The last time I saw Gulfport, MS, was in June, not quite three months ago. It was as it usually is: part beach town, part tourist town, part trashy town. I see what I always see there: souveneir shops with shark-mouth entrances boasting cheap swimsuits and beach towels; casinos glittering with neon LCD screens; hotels with blinking vacancy signs lighting up the night.
We're visiting my grandparents - good southern people who will make me eat loads of gumbo and banana pudding, and with whom I will watch the pre-recorded 6 o'clock news at 8 o'clock at night. I will smile as Granny pulls a half-used tissue from some hidden spot up her shirt sleeve, and laugh as Gramps asks me once again how to operate his brand-new digital camera.
Before the trip is over, I will walk with my family along the beach by the ocean, very careful to step over both sand castles and broken glass. I will also take a guided tour of Biloxi, a town we always visit, but have never really known much about. I will slurp a cheap sno-cone from a vendor on the beach, and get tired of it halfway through.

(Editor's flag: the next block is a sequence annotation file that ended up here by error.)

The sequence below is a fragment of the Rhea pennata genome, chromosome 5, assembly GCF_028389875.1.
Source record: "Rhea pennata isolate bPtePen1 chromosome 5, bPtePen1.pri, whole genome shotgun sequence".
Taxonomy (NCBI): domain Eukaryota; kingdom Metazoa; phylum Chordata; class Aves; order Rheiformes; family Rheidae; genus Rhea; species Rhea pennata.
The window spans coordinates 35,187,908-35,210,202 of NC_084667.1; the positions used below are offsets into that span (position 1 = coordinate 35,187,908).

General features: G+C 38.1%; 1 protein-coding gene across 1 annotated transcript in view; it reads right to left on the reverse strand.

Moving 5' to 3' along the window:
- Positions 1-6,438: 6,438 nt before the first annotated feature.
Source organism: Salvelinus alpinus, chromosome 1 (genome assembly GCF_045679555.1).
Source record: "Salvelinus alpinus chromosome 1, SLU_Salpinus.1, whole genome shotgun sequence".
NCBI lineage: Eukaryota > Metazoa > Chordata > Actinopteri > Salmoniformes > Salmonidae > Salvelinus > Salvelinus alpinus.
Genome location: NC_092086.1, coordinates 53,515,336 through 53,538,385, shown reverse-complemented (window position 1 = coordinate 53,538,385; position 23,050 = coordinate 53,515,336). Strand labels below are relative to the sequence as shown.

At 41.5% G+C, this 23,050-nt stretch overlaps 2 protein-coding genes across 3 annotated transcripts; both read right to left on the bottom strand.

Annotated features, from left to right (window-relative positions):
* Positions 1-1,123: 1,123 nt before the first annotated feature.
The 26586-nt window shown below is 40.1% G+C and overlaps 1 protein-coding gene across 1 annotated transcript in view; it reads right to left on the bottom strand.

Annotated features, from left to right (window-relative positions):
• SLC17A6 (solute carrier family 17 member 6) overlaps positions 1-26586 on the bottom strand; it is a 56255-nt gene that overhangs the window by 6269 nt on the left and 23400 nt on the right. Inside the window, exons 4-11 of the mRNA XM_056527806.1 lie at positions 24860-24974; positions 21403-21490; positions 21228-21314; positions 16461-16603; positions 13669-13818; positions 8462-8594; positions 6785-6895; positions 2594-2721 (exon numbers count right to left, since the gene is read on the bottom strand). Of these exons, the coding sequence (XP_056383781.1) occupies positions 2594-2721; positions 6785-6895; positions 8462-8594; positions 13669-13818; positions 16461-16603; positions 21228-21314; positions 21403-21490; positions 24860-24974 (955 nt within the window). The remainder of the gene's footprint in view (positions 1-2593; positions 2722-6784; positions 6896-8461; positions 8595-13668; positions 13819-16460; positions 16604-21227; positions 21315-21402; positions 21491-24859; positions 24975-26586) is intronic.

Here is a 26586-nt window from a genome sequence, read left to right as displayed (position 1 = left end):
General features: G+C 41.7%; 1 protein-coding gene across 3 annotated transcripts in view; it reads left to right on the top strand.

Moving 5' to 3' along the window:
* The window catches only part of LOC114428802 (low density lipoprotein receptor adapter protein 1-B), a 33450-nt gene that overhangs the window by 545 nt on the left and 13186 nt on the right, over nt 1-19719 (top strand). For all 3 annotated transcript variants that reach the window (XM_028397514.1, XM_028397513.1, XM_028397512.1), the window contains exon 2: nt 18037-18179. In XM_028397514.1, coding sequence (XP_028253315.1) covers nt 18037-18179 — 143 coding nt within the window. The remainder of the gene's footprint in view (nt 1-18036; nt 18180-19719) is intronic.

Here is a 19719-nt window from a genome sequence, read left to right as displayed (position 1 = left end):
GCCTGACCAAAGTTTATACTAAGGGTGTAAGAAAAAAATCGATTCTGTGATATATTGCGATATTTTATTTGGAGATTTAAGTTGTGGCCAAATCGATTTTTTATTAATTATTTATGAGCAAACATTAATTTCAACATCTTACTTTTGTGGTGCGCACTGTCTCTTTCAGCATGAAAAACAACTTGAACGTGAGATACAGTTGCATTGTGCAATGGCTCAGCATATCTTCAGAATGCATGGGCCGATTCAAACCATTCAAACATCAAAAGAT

I will do all these thing, and leave, never once giving thought to the possibility that this town I'm so familiar with - this town my grandparents have always lived in - might not be there when I return.
And now it isn't there. It's gone - almost all of it. Watching the news these past few days has not only made me very sad, but a little apprehensive as well. Are my grandparents still okay? Why wouldn't they just evacuate when they were supposed to? How will the town survive? Who will be able to live there now?
The last I heard, my grandparents are alive, and their house (about 3 minutes from the beach) is still standing. Yes, they have plenty of yard damage and debris, a tree through the roof of their garage and one blocking their driveway, and some water in the house, but they're alive. And for that I'm grateful.